The tale tells how a cat was too old to be able to do his job properly – catching mice - and his master decided to dump him in a forest. A dark and horrible future was waiting for the cat: he would slowly die of hunger and loneliness. But all of a sudden, our poor puss was given a second chance. A Lady Fox met him in the wood and became interested.

“What’s your name?" She asked.
“Pan Kotsky.”
“Great! Be my husband!”
“What a kind proposal!” thought the cat and agreed.

And they form a ‘typical’ Ukrainian couple often depicted in Ukrainian folkore: a clever and active woman with a kind and passive man. The Lady Fox cherishes her husband and presents him to the community. The Hare is the first to come to the house, and the Lady Fox announces her new situation: “Beware of my husband, Pan Kotsky, he’s fierce and will easily tear you to pieces!”

And the Hare believes her! The same happens with the other villagers: the Wolf, the Bear and the Boar. All of them are afraid of the new master of the forest.

“Let’s prepare a supper and invite him!” they decide. But nobody has enough courage to invite the fearsome Pan Kotsky personally, and so the Hare has no choice but go to the Lady Fox’s house. She plays her role awesomely well: “I’ll come with him, but hide away! Or he will tear you to pieces!!!” The others have no reason not to believe her, so the Bear climbs a tree, the Wolf hides behind a bush and the Boar finds a hole in the woodpile…

The table is full of tasty food and drink, waiting for the guests to dine. Pan Kotsky is a simple fellow and does not have good manners; he is just a peasant. He climbs on the table and starts to gorge himself on the meat. All of a sudden a mosquito decides to bite the Boar, who moves in his hiding place. Our cat does not forget his instincts and catches what he thinks is a mouse - but it is the Boar’s tail! The Boar roars and terrifies Pan Kotsky who promptly jumps into the tree, where he accidently disturbs the Bear… What a row! The surprised Bear falls on the Wolf and hurts the Hare, and all of them think they are going to die…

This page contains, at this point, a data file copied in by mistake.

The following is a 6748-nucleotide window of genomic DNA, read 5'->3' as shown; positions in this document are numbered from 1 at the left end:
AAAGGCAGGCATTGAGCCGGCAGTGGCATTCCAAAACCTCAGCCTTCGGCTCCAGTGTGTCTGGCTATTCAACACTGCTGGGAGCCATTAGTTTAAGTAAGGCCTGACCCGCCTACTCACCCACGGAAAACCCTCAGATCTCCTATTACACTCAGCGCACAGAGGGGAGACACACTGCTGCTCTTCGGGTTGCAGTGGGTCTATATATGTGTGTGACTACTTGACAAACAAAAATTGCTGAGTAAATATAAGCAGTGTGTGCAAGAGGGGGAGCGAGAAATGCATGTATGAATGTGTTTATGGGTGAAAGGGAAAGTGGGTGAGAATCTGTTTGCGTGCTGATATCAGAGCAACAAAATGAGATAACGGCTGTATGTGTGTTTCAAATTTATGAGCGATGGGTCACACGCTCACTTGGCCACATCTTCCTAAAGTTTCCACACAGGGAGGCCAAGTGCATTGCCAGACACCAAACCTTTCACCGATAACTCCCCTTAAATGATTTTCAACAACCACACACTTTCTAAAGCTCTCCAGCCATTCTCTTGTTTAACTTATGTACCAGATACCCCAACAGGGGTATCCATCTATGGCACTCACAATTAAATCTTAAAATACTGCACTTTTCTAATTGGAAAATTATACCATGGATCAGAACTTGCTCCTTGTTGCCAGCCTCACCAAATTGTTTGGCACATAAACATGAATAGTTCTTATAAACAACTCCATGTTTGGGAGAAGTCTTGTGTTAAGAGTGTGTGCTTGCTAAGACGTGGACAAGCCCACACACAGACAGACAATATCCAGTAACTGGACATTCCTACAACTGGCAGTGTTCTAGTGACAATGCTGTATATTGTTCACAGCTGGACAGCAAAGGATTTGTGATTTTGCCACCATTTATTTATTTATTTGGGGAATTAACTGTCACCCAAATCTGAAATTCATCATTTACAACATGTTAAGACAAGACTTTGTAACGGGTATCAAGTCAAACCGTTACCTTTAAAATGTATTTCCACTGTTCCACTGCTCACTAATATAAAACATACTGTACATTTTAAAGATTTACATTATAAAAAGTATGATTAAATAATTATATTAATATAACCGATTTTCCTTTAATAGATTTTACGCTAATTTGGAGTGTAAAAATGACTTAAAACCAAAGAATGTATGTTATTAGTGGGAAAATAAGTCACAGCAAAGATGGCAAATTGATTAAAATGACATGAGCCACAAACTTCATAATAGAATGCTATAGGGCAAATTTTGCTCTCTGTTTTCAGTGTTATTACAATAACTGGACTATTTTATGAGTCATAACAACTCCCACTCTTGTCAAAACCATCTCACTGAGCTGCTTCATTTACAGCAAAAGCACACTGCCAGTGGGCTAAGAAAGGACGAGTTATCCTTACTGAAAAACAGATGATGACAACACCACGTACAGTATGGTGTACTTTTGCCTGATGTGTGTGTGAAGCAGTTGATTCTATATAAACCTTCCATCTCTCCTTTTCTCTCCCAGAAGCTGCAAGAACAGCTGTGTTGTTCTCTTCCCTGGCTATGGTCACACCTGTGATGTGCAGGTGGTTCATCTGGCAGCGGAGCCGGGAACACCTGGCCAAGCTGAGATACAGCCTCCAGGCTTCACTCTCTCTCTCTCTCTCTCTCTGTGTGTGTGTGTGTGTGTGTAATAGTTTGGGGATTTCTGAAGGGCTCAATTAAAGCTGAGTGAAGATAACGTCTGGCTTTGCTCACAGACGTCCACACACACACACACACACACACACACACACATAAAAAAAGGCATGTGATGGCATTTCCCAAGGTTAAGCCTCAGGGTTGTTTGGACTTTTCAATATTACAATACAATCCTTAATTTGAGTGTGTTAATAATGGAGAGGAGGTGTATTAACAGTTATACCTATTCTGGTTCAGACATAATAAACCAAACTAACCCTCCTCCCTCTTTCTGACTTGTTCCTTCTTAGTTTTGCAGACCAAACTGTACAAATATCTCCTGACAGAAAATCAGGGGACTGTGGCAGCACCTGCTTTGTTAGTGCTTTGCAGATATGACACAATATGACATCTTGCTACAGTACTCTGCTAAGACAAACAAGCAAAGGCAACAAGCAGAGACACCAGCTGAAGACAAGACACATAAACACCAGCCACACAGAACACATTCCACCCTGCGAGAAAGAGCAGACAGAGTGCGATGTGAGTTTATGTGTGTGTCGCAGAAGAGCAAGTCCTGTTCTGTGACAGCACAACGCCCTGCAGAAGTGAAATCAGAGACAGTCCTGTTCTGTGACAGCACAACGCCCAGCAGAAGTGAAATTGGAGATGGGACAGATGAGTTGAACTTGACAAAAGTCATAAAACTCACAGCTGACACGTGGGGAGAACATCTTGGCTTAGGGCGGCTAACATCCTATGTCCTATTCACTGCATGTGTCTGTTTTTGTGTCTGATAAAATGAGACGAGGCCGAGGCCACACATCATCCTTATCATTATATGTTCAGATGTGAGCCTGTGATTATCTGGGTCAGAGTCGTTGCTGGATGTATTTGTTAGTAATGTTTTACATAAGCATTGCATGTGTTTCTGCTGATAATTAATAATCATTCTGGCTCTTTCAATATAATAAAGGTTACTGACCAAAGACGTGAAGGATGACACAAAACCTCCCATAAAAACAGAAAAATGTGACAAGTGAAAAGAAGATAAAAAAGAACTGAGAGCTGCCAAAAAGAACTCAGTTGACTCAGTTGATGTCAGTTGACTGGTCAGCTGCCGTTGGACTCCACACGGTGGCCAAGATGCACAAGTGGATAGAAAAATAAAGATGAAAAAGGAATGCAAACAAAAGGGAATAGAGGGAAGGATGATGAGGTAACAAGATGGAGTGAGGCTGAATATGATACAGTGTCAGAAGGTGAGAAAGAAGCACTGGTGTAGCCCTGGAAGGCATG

The image of Pan Kotsky as the most dangerous creature in the wood is well established now!

PanKotskyсто-казок-том-1

Pan Kotsky as seen by prominent Ukrainian illustrator Kost Lavro. Reproduced in: 100 kazok (Kyiv, 2005) LF.31.b.6371

What is this tale about? The Lady Fox is a master of manipulation, and Pan Kotsky just follows her without any opposition. Why should he oppose her?! He has a place to stay and food to eat; somebody takes care of him and makes decisions for him. He is a man, a ‘patriarch’, and as such, even if he is a fake one, he still deserves special treatment. The Lady Fox behaves like a ‘traditional’ wife: it’s better to be married to somebody than to be a single woman, even if you are perfectly self-sufficient and intelligent enough to live alone. But she uses her husband for her own purposes – to scare away other men and to establish her own social status.

Pan Kotsky Hnizdovsky
Pan Kotsky and Lady Fox as seen by J. Hnizdovsky.  Reproduced in Ukrainian folk tales, translated by Marie Halun Bloch (London, 1964). X.990/127

A conwoman and a conman, sly, dishonest and manipulative? Yes! In real life characters like them often succeed beautifully. The Lady Fox had her ‘LOL’ moment, and she and her husband do not seem to be punished in this tale for what they’ve done. They are the winners. It is a story of what the French call ‘être et paraître’, ‘to be and to appear’. A good image is more effective than actual status: fake it until you make it! It’s perfectly understandable in our own era of Instagram domination.